you are nearer to the situation than I am, but i read that DSB Bank was officially made bankrupt on the 19th.October.

  2. I wrote the article last week and yes this morning DSB Bank was officially made bankrupt. So we will be playing a team that will have the name of a bankrupt company on it’s shirts tomorow.
    Also on the pitch the results this year have not been as expected so far. You could say we play against a club in problems on and off the pitch.
    The last sentences become more important than ever.

  3. Thanks for the article and the update walter. Only a fool will still doubt that the Arsenal Financial Management Ethos is the best for a football club as in other forms of business.

  4. True LRV, we all know that.
    But we also know it only takes one point dropped somewhere on the road to let those fools come out their sewer to demand to buy players, for a take over by whatever rich man who doesn’t give a damn about our club but who is bored and not knowing what to do for the moment with his money.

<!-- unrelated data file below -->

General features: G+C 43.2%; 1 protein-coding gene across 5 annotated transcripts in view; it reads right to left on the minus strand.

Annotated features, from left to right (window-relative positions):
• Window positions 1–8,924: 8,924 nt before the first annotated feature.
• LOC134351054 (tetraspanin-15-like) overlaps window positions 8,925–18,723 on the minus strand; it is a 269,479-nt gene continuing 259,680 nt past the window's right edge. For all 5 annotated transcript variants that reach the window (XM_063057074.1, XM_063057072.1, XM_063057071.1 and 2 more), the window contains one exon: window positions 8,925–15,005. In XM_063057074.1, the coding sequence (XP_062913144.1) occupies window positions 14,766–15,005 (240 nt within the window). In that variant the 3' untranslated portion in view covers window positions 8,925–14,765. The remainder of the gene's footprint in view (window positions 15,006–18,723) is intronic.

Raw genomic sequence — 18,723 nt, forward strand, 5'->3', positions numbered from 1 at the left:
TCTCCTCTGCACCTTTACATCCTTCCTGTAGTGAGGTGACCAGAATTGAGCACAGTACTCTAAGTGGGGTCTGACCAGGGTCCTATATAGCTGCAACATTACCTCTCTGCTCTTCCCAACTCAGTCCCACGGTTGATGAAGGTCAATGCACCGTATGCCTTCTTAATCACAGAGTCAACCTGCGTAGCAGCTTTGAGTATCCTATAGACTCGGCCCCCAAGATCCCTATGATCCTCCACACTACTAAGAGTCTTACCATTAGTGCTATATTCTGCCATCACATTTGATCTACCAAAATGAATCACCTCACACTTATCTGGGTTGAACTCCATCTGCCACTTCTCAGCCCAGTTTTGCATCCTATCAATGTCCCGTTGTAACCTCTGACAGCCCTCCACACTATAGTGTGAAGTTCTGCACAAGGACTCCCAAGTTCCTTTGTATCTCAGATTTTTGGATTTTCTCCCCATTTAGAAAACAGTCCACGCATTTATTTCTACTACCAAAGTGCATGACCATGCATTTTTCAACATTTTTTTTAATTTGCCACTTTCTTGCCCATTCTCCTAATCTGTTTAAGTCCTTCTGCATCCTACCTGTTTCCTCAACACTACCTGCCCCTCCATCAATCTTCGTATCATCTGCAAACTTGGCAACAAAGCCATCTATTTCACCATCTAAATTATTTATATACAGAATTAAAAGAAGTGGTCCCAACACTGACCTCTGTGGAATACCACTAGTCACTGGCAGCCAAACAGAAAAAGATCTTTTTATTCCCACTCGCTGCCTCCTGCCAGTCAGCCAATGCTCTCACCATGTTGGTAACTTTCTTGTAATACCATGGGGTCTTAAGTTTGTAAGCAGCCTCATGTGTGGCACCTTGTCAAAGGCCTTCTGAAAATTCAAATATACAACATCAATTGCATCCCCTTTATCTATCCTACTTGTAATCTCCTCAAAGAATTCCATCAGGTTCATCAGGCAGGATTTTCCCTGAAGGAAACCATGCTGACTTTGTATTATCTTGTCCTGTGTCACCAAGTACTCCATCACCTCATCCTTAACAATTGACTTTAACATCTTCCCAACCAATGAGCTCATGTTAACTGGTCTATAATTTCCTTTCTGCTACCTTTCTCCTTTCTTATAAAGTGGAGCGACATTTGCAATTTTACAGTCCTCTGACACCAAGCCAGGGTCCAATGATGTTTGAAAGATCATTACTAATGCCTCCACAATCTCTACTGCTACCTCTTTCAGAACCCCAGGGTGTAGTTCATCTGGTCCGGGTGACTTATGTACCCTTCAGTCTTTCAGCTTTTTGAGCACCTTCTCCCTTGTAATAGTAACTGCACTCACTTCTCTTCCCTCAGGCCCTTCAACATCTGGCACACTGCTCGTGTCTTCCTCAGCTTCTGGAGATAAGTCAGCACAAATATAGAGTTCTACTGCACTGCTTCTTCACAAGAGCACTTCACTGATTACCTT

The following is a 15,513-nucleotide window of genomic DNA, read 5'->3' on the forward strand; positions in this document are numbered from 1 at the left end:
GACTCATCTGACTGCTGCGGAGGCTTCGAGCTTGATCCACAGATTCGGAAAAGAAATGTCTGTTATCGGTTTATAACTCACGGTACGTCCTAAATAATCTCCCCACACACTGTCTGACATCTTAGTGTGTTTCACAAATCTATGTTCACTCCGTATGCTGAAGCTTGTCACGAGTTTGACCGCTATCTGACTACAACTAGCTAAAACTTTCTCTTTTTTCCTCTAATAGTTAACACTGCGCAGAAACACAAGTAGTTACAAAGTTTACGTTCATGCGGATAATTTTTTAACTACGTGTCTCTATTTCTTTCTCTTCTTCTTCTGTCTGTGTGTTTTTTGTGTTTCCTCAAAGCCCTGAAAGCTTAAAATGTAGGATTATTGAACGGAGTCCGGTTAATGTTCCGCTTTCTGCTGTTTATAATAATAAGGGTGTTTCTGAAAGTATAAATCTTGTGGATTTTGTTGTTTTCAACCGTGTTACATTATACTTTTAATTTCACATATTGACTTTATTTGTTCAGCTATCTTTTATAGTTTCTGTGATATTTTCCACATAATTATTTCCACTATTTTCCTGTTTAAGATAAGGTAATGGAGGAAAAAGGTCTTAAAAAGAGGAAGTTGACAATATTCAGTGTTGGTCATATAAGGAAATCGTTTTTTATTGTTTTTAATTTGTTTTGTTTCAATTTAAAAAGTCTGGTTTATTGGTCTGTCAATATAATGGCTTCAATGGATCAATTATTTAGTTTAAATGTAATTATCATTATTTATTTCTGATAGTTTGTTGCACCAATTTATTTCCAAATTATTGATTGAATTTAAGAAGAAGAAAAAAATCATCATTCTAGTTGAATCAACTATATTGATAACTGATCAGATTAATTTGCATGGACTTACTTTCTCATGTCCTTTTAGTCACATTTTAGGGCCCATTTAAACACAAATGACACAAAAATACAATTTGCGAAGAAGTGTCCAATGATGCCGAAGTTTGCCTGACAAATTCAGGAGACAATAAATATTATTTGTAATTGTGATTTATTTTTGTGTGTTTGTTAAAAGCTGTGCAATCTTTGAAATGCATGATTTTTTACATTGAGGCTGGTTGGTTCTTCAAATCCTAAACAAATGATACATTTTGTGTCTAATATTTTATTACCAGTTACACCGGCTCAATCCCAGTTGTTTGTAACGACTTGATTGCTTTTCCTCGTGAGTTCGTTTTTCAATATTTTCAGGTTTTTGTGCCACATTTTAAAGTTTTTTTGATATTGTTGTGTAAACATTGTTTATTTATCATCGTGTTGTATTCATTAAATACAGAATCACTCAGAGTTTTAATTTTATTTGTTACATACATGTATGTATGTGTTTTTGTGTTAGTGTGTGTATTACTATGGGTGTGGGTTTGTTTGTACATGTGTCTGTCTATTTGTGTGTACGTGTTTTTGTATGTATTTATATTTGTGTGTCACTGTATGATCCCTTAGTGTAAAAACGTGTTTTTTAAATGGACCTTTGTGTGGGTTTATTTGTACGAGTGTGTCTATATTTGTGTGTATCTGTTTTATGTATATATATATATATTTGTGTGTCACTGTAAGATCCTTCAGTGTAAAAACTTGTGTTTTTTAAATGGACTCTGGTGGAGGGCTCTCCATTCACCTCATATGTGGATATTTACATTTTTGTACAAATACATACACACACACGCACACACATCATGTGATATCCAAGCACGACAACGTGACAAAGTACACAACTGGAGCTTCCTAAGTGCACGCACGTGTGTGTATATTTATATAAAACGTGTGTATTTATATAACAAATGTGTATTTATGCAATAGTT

We cannot remind them enough of what could happen…

    In a way I felt, over the last years, a bit of sympathy for AZ. It was a small town club that came between the big players in Holland like Ajax, PSV and Feijenoord. It was a bit refreshing in a way. But now it seems it all was done with money not belonging to the club. There goes my sympathy….

  5. Walter – Great point about the doubters jumping out of the woodwork at the first sign of a draw or loss. There is a depressing lack of long-term thinking sometimes. People often seem to forget that once your money is spent, it is spent. There is no getting it back, unless you buy low and sell high exactly as Arsenal has done for the past decade. Yes, that means that great players will often be lost to Real or Barca but it also means we will never be in a position like Chelsea, with a squad of highly paid players of almost zero worth approaching the end of their careers.

    I always like to ask “where will we/they/you be in 20 years?”. Arsenal will still be around, will still be competitive, and will still be in very sound financial shape. To their (and Levy’s) credit, Spurs will probably be around as well. But can many other clubs say that with 100% confidence?